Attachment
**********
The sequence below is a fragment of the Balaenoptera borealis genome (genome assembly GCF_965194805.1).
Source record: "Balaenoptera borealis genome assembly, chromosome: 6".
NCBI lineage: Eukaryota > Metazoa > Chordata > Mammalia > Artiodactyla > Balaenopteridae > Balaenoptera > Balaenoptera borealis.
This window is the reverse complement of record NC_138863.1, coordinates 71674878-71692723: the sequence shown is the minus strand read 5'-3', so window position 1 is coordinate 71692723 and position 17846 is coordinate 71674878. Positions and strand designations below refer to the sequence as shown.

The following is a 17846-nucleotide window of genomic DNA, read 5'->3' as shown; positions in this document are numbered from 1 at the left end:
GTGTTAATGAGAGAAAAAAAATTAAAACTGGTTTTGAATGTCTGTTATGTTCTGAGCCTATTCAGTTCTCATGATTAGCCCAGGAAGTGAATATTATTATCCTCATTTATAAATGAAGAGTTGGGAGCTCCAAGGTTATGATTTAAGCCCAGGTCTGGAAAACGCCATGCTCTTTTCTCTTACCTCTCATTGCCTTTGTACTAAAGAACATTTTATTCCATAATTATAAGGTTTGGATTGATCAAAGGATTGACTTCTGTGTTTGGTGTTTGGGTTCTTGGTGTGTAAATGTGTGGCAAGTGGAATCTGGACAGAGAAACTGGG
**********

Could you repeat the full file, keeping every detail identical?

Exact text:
The sequence below is a fragment of the Balaenoptera borealis genome (genome assembly GCF_965194805.1).
Source record: "Balaenoptera borealis genome assembly, chromosome: 6".
NCBI lineage: Eukaryota > Metazoa > Chordata > Mammalia > Artiodactyla > Balaenopteridae > Balaenoptera > Balaenoptera borealis.
This window is the reverse complement of record NC_138863.1, coordinates 71674878-71692723: the sequence shown is the minus strand read 5'-3', so window position 1 is coordinate 71692723 and position 17846 is coordinate 71674878. Positions and strand designations below refer to the sequence as shown.

The following is a 17846-nucleotide window of genomic DNA, read 5'->3' as shown; positions in this document are numbered from 1 at the left end:
GTGTTAATGAGAGAAAAAAAATTAAAACTGGTTTTGAATGTCTGTTATGTTCTGAGCCTATTCAGTTCTCATGATTAGCCCAGGAAGTGAATATTATTATCCTCATTTATAAATGAAGAGTTGGGAGCTCCAAGGTTATGATTTAAGCCCAGGTCTGGAAAACGCCATGCTCTTTTCTCTTACCTCTCATTGCCTTTGTACTAAAGAACATTTTATTCCATAATTATAAGGTTTGGATTGATCAAAGGATTGACTTCTGTGTTTGGTGTTTGGGTTCTTGGTGTGTAAATGTGTGGCAAGTGGAATCTGGACAGAGAAACTGGG